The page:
genes in humans, although some specific genes seem to have undergone positive selection.
This pattern of loss of function of olfactory genes is related to the reduced area of olfactory epithelium and relatively small olfactory bulb in humans. Likely enough, the development of cooking and the use of cultural traditions to identify suitable food items reduced our dependence on olfaction. The beginning of cooking likely also caused major changes in human diets which should be reflected in the genome (Wrangham, 2009). Our Australopithecine ancestors were probably largely herbivorous. Early species of Homo were probably generalist omnivores with significant access to hunted and scavenged fat and meat (Ungar et al., 2006). By Middle and Upper Paleolithic times, stable isotope analysis and zooarchaeological remains suggest that humans were highly carnivorous (Stiner, 1992; Richards et al., 2001). The expansion of brains in Homo was very likely tied to improved nutrition via hunting and cooking (Leonard et al., 2007). Genes associated with dietary changes and brain-size increase should be correlated to each other and to patterns derived from paleoanthropology.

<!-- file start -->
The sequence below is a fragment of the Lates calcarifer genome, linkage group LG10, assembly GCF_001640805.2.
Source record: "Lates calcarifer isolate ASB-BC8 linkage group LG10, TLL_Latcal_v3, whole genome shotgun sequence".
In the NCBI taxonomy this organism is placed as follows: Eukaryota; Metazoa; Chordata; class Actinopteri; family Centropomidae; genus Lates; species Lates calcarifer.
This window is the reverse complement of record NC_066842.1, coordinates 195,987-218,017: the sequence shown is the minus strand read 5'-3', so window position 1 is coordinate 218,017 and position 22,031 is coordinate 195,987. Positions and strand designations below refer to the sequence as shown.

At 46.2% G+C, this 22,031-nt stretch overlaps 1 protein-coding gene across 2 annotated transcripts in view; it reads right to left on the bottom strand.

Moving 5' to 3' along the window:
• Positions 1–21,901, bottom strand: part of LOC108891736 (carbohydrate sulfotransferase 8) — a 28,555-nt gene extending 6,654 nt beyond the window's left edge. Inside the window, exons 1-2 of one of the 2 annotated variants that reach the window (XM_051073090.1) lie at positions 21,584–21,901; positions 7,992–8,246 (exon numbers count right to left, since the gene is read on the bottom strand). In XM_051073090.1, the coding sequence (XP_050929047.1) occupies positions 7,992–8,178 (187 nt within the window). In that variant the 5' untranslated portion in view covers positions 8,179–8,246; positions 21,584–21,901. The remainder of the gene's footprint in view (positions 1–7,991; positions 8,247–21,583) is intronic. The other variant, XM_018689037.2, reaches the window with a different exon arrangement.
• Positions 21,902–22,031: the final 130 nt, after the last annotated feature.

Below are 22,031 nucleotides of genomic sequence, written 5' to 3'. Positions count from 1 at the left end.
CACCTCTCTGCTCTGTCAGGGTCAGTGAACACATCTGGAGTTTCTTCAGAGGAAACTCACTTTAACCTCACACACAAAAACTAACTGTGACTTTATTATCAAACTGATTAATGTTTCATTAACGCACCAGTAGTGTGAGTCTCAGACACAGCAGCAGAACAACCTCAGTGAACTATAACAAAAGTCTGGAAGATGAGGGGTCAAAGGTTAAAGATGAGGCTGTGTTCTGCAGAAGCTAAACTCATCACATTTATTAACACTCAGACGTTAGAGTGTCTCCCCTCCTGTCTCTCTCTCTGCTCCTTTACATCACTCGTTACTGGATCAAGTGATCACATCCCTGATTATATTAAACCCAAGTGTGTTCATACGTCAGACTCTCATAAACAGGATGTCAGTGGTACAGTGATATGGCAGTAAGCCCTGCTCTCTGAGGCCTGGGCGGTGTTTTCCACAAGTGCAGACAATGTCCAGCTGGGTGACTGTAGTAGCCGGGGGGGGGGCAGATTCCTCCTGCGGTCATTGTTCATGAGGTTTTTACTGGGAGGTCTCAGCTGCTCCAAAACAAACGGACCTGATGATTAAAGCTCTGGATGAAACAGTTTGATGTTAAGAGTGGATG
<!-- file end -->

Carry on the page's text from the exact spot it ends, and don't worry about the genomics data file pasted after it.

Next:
Language and social organization were probably closely related in the course of human evolution. Much of our use of language is related to social life, and it is reasonable to assume considerable parallelism in their evolution (Dunbar, 1996). They are both features that fossilize poorly. Inferences about their presence or absence are not easy to make. For example, Philip Lieberman (2007) has long argued from anatomical evidence regarding the shape of the vocal tract that the capacity to clearly articulate modern vowel systems only emerged around 50 kya. He nevertheless thinks that ancient species of Homo had some useful capacity for speech. Indeed, there is perhaps a consensus among evolutionists writing on language that it evolved by culture-led gene–culture coevolution over an extended portion of our evolutionary history (Richerson and Boyd, in press). Nevertheless, dissenters on this point certainly exist. For example, Tattersall (2007) argues that articulate language must have originated only 50 kya. He cites not only the anatomical evidence but also the late first finds of unambiguous symbolic artifacts such as art. Those who imagine that language arose by prolonged culture-led coevolution differ greatly in the details of their scenarios. For example, Pinker (2003) argues that coevolution will lead to complex innate cognitive specializations for language. Kirby et al. (2007) use simulations to illustrate how the basic features of language might be cultural adaptations to preexisting cognitive constraints on language learning. That is, language evolved to fit our brain,